Earlier this year, my dad, a 20-year veteran of the U.S. Army who dabbled in RC airplanes in the late 1970s and early ’80s, unexpectedly passed away. I was fortunate to be with him as he passed. Although I was shaken by the abrupt nature of his death, I was also comforted to know that he did not endure pain and that the life my family had with him was one well lived.
So, what does his passing have to do with flying RC? As it turns out, a lot. His passing made me take stock of what’s truly important to me, eventually causing me to draw parallels between our lives together and the RC flying hobby.
As any RC pilot will attest, flying is an important part of our lives. Day in and day out, our craft is a part of our lives, as much by our sides as the smiles and conversations of the people who have graced our lives.
Although I don’t have pictures of my dad’s airplanes that lined our dining room table in the late 1970s while we were living in Berlin, Germany, I do know that his interest in model aviation, although fleeting, very much mimicked that which all RC pilots share. Our furniture was lined with random parts, pamphlets were left open on countertops, and the dining room table was, in essence, more of a hangar than a place for my mom’s meatloaf.
His interest in airplanes, however, segued into involvement of all things amateur and shortwave radio. Just as I have a host of airplane parts in my car, bedroom, and on the kitchen table, he too had all kinds of radio hobby elements adorning the house, his vehicle, and the yard.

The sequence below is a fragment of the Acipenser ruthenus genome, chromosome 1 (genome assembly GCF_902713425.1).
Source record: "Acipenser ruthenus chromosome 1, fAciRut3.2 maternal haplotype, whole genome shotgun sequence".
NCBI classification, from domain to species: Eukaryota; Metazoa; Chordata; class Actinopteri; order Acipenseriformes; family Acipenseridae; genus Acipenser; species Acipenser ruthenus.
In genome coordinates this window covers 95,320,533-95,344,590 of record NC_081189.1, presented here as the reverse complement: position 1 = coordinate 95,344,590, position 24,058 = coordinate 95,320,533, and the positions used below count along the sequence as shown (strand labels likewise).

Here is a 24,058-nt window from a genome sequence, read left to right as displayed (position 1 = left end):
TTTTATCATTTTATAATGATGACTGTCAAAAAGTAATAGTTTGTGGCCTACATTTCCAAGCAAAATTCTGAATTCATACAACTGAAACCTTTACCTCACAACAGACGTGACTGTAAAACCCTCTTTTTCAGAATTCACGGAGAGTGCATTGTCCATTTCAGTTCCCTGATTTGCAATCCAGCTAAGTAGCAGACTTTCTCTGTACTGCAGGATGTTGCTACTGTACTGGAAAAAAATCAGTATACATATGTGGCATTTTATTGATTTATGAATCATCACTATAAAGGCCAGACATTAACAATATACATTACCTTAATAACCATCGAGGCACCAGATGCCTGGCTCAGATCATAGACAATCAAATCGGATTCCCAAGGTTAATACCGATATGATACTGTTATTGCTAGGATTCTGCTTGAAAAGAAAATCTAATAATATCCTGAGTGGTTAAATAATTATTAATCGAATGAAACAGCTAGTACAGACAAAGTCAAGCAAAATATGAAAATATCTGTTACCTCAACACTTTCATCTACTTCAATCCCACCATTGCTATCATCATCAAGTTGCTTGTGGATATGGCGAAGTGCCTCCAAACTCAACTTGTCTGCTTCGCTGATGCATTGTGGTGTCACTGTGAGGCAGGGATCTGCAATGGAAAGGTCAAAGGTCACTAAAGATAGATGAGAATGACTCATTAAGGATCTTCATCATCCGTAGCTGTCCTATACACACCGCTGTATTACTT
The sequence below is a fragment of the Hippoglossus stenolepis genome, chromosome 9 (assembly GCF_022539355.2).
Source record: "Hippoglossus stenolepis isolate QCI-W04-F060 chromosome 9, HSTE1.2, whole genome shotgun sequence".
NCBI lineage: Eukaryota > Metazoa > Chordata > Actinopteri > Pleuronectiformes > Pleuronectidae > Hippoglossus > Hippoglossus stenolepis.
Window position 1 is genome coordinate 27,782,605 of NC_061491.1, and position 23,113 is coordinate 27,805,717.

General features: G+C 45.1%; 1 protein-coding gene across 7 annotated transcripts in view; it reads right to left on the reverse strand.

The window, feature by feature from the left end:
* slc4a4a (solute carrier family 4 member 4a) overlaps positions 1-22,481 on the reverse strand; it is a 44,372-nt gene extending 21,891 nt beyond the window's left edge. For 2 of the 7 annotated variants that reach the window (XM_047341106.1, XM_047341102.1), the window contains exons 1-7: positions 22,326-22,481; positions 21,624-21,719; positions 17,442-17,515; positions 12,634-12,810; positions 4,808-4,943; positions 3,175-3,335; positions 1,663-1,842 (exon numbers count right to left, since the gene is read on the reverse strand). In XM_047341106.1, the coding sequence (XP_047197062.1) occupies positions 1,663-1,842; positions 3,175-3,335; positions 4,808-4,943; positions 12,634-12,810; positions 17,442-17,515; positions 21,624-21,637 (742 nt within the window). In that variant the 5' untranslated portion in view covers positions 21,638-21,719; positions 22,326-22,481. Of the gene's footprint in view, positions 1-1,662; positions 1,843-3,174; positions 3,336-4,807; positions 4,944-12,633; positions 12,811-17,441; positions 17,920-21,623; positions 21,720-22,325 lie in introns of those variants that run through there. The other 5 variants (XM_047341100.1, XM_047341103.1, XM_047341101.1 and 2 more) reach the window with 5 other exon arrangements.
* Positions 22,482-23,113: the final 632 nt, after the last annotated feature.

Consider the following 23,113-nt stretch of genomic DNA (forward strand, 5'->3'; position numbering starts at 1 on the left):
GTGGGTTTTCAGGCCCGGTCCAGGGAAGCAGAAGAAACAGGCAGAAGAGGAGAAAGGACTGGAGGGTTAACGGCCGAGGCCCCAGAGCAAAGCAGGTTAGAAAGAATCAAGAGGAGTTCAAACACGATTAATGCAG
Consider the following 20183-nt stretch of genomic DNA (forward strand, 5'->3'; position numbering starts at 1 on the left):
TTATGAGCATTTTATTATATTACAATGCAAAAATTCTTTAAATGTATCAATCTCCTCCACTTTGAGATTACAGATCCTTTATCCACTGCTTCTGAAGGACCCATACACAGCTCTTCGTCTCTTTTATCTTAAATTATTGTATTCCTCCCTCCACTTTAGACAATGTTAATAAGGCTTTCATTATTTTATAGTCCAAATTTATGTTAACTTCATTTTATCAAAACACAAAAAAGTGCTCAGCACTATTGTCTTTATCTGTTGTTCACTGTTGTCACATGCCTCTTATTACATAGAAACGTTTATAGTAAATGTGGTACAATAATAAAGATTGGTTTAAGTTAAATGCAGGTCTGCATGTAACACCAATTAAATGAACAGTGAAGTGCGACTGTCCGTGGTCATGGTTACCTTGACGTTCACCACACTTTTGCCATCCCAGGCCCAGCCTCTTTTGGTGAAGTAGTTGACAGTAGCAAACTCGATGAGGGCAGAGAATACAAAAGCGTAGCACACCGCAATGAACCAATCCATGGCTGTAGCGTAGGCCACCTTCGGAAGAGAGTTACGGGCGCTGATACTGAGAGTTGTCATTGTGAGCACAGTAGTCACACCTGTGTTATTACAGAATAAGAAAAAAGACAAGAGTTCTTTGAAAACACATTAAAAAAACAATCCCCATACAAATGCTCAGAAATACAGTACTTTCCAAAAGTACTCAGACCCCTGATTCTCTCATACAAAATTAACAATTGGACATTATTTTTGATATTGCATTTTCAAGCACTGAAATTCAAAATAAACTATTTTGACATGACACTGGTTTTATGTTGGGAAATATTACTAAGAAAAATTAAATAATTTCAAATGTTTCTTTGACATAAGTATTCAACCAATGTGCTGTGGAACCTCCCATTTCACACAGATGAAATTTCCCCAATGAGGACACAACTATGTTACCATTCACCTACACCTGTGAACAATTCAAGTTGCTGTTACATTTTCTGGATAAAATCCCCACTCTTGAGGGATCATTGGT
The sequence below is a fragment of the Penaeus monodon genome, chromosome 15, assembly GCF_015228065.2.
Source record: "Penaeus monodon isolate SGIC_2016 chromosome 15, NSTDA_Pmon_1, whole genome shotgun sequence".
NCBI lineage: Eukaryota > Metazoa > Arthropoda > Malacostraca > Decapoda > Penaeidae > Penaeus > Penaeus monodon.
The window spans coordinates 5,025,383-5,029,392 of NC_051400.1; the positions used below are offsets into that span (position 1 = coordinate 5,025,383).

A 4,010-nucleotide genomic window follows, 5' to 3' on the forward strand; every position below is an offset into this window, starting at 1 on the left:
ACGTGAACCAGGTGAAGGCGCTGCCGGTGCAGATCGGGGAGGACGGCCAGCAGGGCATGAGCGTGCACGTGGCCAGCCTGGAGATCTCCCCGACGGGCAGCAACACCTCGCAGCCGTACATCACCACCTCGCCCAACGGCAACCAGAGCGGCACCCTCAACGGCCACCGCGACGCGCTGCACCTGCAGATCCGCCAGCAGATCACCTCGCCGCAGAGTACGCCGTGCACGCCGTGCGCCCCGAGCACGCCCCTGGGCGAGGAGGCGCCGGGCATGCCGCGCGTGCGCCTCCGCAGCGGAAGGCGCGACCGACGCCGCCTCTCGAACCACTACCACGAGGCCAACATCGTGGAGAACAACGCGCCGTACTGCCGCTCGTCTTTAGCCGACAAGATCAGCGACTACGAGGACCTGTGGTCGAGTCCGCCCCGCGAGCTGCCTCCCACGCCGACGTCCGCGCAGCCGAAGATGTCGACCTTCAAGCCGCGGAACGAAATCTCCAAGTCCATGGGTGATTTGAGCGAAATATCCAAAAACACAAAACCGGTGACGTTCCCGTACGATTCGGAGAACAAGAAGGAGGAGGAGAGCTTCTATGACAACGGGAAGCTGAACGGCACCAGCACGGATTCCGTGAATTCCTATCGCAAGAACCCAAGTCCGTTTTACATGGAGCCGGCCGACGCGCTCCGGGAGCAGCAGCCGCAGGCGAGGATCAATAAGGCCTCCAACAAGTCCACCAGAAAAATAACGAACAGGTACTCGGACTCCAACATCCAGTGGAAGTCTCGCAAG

For the Love of a Hobby
He spoke of CQ DX (calling any distant station), CB handles, and radio call letters just as often as I talk about Warbirds Over Delaware, wheel pants, and dihedral. As a child, I was familiar with the sound of our car’s long whip antenna clanging as it scraped every overpass. Now, years later, I find myself adorning my vehicle with items that make my RC flying hobby possible. In some ways, I’ve been following in his footsteps all along.
Just like his whip antenna and radio paraphernalia, I’m sure the propeller resting on my car’s dashboard or the small electric-powered models in my back seat draw the attention of other drivers.
My dad’s love of radios paralleled my love of flying, both offering a fun outlet that allowed us to temporarily escape the daily life of bill paying and errands, and instead have a great time and interact with other like-minded people. I may not have been into radios as he was, but we shared a passion for a hobby that kept us happy.
Caring for People and RC Aircraft
I also learned that there are parallels between family members and our wonderful hobby. Airplanes and the people close to us are a part of our lives—always with you wherever you go.
Like family members, our RC aircraft are talked about and cared for, and it’s not uncommon to travel a long distance to be in their presence. And yes, sometimes they can make you a little crazy, too. Still, we’re happy to have airplanes as well as loved ones by our side, and with absolute certainty, feel a lingering pang of emptiness when they’re taken away from us too early.
Whether life with them (people as well as our airplanes) is short lived (darn those ill-fated test flights) or they’re with you until their tattered, grass-stained underbellies are faded and cracked, what always matters is that in the end is that we found joy in having them with us in the first place.
Dedication and Enthusiasm